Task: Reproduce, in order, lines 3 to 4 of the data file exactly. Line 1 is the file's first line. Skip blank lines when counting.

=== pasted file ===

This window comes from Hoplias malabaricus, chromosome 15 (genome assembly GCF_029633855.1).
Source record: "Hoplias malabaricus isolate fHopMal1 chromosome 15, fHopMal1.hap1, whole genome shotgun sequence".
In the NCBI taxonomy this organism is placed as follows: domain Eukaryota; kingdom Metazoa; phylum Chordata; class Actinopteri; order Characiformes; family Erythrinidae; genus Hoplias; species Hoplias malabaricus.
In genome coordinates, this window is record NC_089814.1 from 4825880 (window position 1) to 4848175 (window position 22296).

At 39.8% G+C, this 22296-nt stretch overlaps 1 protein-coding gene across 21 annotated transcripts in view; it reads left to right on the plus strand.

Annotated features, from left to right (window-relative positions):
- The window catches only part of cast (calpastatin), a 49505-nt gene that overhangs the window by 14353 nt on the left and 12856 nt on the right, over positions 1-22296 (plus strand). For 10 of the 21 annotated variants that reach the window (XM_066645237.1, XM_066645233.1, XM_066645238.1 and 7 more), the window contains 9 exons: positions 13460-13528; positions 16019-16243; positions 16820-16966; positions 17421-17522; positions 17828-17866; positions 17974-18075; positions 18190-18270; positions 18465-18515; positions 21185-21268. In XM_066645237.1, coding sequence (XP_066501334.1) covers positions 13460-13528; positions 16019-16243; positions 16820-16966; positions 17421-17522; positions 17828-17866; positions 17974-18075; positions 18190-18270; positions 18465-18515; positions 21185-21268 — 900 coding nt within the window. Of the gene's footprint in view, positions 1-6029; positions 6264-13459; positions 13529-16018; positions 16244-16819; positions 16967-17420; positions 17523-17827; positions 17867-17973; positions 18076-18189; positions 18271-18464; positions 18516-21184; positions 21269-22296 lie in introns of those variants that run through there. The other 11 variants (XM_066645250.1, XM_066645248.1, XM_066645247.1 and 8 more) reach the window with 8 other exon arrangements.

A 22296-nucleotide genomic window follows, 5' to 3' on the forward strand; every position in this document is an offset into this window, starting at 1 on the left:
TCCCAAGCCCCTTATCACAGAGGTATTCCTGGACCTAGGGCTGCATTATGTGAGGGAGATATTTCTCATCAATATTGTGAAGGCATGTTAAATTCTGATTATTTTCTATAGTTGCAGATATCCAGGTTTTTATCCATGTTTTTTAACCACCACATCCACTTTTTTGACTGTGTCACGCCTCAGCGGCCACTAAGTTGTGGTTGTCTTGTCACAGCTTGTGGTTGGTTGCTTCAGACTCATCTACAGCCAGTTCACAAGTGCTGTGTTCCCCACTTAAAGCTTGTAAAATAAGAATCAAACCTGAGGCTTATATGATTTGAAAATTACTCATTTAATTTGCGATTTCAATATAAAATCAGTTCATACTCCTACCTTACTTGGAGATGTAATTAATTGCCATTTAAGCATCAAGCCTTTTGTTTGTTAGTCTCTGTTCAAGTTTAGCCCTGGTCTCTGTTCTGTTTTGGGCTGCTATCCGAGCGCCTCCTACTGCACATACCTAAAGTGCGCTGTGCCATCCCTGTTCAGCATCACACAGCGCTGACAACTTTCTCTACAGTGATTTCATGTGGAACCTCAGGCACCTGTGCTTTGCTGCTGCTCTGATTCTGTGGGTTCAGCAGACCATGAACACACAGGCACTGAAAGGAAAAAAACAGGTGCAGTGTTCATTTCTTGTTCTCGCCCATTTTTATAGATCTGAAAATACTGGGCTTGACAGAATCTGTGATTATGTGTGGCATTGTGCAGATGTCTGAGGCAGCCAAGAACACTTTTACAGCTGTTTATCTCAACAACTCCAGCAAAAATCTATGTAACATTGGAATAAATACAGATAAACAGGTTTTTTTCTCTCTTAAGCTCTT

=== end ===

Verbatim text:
In the NCBI taxonomy this organism is placed as follows: domain Eukaryota; kingdom Metazoa; phylum Chordata; class Actinopteri; order Characiformes; family Erythrinidae; genus Hoplias; species Hoplias malabaricus.
In genome coordinates, this window is record NC_089814.1 from 4825880 (window position 1) to 4848175 (window position 22296).